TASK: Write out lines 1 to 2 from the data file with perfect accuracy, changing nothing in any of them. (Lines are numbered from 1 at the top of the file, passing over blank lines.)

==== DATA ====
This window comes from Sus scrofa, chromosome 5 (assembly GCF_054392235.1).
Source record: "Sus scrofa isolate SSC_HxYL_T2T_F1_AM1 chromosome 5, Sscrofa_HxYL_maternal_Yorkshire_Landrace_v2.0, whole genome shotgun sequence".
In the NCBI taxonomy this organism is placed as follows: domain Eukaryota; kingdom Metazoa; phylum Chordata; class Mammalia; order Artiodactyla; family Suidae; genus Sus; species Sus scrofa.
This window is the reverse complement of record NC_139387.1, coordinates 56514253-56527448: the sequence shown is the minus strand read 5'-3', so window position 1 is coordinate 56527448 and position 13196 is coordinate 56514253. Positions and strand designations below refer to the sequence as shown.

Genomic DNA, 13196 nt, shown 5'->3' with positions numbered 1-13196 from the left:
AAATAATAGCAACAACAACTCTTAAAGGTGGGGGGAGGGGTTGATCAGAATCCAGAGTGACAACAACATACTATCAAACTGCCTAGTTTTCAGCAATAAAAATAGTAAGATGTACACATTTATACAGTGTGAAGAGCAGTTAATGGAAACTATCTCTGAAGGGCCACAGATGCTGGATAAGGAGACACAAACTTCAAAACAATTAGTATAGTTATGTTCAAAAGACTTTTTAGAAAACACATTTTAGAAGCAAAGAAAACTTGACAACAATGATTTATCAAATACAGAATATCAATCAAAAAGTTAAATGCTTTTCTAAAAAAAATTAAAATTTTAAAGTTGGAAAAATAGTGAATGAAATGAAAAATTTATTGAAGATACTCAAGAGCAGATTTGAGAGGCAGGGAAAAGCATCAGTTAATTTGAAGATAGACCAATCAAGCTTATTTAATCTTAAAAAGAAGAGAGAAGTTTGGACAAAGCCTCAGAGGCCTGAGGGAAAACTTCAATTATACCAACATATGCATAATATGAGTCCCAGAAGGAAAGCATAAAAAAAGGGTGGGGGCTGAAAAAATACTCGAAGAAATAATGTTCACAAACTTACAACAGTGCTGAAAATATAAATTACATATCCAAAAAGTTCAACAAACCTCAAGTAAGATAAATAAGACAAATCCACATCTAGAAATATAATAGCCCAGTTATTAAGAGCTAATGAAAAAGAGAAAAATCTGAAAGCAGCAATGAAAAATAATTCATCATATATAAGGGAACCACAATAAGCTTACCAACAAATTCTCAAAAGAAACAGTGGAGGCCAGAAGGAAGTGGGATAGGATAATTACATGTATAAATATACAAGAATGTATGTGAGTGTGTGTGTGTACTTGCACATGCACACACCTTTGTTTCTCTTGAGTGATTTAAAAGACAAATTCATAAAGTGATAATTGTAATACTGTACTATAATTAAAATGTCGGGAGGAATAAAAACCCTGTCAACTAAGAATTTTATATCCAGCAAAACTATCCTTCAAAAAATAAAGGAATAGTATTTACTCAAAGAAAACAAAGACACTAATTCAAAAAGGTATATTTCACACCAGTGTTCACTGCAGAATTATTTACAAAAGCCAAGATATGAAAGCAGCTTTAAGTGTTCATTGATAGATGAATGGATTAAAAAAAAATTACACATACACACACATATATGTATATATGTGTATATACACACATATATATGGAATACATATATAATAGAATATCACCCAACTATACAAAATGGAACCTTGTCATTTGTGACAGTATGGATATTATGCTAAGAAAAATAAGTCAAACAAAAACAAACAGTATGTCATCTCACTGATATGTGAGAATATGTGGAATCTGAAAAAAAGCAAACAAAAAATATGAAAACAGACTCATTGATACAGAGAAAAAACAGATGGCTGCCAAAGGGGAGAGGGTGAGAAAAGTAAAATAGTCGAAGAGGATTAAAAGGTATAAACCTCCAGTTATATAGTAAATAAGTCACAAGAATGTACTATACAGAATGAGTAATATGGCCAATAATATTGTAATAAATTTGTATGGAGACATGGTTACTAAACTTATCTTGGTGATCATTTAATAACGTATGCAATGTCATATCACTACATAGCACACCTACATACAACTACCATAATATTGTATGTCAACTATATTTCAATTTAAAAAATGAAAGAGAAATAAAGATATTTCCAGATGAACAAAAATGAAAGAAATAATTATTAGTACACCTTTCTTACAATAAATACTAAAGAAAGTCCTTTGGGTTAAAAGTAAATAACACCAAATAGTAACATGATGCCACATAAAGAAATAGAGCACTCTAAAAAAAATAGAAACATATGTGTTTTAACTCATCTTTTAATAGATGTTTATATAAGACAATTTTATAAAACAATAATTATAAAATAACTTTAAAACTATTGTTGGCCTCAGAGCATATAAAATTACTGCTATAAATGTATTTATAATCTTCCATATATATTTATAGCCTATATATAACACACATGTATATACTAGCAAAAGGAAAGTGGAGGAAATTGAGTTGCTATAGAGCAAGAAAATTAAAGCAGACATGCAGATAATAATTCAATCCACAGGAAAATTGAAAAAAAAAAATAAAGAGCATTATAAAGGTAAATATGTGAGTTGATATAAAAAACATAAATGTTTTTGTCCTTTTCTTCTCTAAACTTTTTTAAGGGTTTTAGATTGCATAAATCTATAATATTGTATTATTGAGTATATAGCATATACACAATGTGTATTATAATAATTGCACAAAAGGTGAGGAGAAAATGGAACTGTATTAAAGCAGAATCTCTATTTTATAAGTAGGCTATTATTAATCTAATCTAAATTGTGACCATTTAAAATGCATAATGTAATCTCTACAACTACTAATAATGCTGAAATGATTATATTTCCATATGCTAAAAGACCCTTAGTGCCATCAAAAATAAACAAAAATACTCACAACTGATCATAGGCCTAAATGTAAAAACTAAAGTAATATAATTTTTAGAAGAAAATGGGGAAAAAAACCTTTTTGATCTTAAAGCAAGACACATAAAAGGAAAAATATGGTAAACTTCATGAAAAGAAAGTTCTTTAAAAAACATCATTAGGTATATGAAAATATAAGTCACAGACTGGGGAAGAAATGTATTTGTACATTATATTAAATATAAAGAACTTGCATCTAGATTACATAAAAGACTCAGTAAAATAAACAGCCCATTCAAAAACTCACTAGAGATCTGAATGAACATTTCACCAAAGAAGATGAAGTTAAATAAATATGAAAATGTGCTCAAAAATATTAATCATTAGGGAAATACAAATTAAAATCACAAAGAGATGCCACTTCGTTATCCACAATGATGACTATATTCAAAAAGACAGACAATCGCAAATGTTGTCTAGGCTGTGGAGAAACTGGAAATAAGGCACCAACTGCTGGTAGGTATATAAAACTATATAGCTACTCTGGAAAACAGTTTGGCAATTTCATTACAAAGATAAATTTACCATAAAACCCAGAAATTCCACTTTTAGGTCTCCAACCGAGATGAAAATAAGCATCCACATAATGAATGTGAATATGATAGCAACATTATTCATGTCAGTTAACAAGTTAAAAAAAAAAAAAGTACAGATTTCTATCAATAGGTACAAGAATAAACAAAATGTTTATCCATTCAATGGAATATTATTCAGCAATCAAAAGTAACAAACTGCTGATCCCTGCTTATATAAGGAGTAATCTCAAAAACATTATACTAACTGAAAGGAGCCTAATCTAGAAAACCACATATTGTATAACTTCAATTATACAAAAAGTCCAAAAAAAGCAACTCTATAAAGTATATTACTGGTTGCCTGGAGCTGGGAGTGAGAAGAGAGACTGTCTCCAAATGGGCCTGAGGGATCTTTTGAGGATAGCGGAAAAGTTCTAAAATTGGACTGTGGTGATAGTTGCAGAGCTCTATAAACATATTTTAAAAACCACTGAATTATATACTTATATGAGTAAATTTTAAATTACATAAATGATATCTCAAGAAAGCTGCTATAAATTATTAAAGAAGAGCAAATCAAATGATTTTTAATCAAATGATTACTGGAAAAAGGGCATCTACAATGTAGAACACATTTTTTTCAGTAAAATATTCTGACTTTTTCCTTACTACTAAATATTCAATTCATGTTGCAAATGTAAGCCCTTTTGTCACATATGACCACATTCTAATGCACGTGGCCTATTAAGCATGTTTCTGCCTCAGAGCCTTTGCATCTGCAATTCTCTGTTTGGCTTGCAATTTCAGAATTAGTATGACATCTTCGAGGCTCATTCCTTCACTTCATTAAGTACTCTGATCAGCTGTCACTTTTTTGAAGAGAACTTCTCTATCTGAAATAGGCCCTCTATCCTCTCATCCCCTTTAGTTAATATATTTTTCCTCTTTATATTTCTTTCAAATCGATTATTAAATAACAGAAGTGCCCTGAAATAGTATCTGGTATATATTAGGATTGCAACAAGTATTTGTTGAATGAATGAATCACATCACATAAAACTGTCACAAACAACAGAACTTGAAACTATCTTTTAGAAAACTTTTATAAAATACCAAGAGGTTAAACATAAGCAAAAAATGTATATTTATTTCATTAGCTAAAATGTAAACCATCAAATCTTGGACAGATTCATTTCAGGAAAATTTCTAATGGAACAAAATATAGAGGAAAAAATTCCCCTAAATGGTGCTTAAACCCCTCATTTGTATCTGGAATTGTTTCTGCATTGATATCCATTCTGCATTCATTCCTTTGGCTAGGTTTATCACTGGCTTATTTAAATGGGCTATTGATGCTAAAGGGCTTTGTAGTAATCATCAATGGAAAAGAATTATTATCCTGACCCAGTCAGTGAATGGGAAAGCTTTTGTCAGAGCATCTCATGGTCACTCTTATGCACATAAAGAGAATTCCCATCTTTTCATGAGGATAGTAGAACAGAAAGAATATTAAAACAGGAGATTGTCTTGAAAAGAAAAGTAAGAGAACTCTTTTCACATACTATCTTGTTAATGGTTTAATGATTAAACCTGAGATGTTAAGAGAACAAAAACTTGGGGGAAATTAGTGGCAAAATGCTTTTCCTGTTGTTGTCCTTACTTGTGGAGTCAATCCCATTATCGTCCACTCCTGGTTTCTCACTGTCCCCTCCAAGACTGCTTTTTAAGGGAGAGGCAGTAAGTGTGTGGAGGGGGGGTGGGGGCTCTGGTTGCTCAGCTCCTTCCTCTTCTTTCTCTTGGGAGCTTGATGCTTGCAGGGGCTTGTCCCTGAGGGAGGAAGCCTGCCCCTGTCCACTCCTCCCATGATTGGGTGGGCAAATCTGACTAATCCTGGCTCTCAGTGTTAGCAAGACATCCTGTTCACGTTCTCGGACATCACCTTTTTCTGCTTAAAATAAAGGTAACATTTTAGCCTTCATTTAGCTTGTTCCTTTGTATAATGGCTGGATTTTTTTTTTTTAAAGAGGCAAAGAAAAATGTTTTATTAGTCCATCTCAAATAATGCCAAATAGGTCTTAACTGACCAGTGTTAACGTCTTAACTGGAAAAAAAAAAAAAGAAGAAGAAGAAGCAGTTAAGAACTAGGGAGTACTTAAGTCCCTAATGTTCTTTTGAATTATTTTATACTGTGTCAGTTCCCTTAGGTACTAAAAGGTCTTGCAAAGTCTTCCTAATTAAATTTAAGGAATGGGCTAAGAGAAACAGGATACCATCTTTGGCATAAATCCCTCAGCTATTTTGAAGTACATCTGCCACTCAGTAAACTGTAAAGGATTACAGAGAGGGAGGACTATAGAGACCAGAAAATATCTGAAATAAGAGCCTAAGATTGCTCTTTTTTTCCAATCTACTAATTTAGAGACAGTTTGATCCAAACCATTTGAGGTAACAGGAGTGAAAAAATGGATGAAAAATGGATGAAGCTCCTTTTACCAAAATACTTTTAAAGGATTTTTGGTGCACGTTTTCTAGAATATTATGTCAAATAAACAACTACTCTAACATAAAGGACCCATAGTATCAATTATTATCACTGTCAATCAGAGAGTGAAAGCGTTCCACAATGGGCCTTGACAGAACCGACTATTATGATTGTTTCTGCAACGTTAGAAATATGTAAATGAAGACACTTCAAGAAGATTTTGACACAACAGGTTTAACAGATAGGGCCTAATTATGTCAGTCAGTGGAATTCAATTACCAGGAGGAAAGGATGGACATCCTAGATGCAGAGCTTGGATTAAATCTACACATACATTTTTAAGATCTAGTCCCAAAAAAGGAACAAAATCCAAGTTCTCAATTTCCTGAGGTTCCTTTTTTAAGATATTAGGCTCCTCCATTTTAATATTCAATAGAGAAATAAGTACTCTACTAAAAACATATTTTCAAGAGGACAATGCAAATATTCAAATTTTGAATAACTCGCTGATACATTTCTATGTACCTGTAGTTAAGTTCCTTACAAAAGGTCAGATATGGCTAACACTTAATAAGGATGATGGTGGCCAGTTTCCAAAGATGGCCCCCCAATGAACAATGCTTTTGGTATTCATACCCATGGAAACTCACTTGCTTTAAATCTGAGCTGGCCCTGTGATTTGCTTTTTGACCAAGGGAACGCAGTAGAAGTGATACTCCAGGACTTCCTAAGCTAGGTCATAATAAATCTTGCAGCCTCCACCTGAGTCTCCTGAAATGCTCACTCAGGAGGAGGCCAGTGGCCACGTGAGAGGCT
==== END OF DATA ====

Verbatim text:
This window comes from Sus scrofa, chromosome 5 (assembly GCF_054392235.1).
Source record: "Sus scrofa isolate SSC_HxYL_T2T_F1_AM1 chromosome 5, Sscrofa_HxYL_maternal_Yorkshire_Landrace_v2.0, whole genome shotgun sequence".